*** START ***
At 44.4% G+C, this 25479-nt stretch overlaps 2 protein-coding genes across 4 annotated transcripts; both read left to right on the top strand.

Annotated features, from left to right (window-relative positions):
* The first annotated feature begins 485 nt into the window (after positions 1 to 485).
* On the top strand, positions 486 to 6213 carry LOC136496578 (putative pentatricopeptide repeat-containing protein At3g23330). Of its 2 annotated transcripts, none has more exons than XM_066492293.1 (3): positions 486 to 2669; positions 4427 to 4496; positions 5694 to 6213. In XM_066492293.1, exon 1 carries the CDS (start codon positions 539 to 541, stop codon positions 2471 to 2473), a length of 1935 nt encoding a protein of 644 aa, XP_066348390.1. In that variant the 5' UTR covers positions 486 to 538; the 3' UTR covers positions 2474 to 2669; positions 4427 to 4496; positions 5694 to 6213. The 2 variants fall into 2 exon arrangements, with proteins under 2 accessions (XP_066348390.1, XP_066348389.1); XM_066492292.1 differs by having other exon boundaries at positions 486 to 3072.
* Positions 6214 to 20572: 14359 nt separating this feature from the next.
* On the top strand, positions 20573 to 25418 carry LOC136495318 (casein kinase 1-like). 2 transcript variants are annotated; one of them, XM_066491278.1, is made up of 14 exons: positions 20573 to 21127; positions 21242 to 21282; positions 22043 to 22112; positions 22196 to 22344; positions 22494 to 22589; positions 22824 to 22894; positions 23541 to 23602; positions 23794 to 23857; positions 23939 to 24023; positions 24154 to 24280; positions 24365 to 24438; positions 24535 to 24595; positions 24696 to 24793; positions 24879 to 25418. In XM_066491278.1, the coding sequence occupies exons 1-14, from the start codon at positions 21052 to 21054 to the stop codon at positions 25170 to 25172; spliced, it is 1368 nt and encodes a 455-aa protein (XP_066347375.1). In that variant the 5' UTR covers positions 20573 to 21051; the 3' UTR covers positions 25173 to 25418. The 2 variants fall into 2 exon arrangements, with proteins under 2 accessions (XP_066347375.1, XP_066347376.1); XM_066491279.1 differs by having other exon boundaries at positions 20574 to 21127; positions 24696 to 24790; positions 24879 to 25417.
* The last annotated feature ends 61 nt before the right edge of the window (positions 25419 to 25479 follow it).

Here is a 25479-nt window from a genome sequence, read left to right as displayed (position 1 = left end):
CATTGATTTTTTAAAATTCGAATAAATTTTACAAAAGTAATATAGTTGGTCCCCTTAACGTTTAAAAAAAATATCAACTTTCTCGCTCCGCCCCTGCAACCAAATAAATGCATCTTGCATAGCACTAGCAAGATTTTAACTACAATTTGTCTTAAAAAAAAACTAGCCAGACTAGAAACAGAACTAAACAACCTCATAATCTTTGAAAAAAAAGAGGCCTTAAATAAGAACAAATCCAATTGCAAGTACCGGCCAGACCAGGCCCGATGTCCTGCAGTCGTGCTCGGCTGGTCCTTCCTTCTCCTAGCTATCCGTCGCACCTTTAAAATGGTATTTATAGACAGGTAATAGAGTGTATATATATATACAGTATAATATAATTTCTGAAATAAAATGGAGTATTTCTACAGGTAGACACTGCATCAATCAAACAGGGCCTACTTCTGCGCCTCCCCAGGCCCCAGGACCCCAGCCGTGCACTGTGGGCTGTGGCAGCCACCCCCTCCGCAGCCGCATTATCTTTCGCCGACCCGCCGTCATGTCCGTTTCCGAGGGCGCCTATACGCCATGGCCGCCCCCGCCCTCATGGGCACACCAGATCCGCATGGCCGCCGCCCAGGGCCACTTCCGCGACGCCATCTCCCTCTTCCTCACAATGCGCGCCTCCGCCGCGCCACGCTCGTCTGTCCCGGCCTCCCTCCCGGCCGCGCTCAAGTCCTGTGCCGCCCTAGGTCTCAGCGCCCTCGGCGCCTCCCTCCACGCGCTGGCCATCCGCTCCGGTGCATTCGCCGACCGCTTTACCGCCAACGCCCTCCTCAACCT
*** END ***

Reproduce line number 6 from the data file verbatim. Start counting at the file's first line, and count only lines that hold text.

* On the top strand, positions 20573 to 25418 carry LOC136495318 (casein kinase 1-like). 2 transcript variants are annotated; one of them, XM_066491278.1, is made up of 14 exons: positions 20573 to 21127; positions 21242 to 21282; positions 22043 to 22112; positions 22196 to 22344; positions 22494 to 22589; positions 22824 to 22894; positions 23541 to 23602; positions 23794 to 23857; positions 23939 to 24023; positions 24154 to 24280; positions 24365 to 24438; positions 24535 to 24595; positions 24696 to 24793; positions 24879 to 25418. In XM_066491278.1, the coding sequence occupies exons 1-14, from the start codon at positions 21052 to 21054 to the stop codon at positions 25170 to 25172; spliced, it is 1368 nt and encodes a 455-aa protein (XP_066347375.1). In that variant the 5' UTR covers positions 20573 to 21051; the 3' UTR covers positions 25173 to 25418. The 2 variants fall into 2 exon arrangements, with proteins under 2 accessions (XP_066347375.1, XP_066347376.1); XM_066491279.1 differs by having other exon boundaries at positions 20574 to 21127; positions 24696 to 24790; positions 24879 to 25417.